Sunday, April 29, 2012

Put the Hood Up, Get the Paper

A faint white sheen overlaid our rust-colored sunroom roof this morning at 7 am. A touch of frost, I thought, echoing the title of a Brit Detective series. The plants out there, the few we’ve put outdoors a little early, looked as if they hadn’t minded, but I got curious. So here we are, one day in the year, April 29. One place in the United States, Detroit. I thought I’d look back at this single day and chart the low temp for a decade. Here it is:

I had to choose “Detroit” rather than this suburb, because “historic” data aren’t published for smaller places, but in Grosse Point Farms the temperature was the same as in “Detroit,” 30° F. Moreover, the pointer lay on 30 on the hanging thermostat out in our yard as well.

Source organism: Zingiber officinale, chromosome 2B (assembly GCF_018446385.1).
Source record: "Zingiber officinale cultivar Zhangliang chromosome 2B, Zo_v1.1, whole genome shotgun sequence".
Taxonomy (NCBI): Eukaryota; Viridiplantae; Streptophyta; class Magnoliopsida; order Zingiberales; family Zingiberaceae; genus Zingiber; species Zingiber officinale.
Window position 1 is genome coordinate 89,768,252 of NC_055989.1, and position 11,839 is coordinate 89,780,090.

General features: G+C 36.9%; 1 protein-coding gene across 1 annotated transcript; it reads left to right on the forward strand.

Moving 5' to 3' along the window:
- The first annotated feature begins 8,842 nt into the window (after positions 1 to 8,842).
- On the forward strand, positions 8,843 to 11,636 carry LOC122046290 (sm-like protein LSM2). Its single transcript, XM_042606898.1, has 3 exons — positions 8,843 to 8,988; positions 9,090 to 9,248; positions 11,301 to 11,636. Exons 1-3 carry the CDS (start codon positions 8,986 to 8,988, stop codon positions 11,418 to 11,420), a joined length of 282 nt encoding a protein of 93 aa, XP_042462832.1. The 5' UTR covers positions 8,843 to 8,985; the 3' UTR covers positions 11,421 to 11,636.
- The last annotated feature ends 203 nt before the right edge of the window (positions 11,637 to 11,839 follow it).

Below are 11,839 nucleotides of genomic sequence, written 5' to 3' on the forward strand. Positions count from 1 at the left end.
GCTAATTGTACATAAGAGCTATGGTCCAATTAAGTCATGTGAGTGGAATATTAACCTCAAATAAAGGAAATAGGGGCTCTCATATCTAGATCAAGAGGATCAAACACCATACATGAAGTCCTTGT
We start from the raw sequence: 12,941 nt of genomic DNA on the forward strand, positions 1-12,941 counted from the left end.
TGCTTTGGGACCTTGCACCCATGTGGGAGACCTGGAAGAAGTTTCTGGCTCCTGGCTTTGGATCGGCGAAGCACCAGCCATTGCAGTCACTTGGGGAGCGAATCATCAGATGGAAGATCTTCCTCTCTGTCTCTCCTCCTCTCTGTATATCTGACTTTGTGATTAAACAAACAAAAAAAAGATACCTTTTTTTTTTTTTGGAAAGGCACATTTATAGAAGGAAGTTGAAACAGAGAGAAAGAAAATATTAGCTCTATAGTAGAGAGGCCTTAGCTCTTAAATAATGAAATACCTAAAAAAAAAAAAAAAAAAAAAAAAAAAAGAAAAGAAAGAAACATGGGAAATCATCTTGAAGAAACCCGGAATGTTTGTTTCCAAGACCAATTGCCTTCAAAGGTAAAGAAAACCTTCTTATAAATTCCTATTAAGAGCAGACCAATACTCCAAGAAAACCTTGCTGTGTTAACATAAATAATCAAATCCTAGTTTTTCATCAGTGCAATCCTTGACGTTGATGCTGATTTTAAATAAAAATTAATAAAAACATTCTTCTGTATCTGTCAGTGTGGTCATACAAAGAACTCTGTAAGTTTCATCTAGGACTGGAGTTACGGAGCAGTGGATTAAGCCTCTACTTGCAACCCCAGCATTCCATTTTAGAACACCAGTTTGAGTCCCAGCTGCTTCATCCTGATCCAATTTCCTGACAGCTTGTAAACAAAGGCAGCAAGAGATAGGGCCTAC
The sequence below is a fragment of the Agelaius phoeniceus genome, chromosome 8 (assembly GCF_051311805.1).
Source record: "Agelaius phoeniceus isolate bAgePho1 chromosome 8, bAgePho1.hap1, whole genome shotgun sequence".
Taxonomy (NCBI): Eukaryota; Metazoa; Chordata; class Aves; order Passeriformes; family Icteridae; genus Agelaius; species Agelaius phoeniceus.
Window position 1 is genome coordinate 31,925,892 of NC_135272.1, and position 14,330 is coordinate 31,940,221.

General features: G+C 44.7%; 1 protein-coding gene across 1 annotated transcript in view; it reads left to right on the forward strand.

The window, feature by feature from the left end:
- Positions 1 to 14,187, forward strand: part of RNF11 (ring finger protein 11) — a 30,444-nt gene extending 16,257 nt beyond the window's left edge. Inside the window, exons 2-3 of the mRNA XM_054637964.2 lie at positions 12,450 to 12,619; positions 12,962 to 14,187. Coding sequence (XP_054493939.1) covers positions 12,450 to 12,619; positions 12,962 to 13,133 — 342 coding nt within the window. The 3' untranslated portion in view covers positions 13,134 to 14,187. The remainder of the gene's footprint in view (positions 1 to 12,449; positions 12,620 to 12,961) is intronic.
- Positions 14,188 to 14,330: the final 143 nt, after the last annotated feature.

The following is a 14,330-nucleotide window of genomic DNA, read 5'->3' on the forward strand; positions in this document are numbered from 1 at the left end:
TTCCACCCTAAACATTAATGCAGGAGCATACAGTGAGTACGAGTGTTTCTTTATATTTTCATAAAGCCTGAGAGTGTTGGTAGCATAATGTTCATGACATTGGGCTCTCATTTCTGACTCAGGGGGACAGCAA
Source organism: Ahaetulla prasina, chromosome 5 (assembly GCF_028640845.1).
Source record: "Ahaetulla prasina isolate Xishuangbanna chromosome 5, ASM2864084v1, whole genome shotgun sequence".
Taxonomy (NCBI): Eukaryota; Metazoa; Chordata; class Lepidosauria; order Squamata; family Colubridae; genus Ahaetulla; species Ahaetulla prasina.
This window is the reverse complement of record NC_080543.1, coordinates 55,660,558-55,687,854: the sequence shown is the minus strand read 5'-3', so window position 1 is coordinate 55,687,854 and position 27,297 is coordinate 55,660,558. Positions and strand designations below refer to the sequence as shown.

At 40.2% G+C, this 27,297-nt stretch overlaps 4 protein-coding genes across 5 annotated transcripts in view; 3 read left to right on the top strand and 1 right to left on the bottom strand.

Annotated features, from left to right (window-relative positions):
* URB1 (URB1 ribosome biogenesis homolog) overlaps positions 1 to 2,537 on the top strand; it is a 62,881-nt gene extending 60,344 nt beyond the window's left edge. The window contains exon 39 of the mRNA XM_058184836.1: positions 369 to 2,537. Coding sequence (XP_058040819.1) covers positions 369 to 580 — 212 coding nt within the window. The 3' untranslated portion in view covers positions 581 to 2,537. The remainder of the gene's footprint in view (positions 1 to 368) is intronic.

One day, 11 years, one place. Not quite a sample of anything, but in my book of days April the 29th certainly displays a downward trend in temps. Averaging year to year changes produces a drop of 0.6 degrees in this period, but such things, in the greater realm, don’t even merit being called “noise.” But it gives me, numbers-gnome that I am, a rich sense of control to get these values and to chart them. But then, and real numbers-gnomes know this in their bones, even a local temperature requires, to be really representative, many, many measurements. We have two in our yard, and they are always a degree apart—and yet they are within about fifteen Monty-Python-John Cleese exaggerated high-steps apart. True knowledge isn’t power; it is humility.

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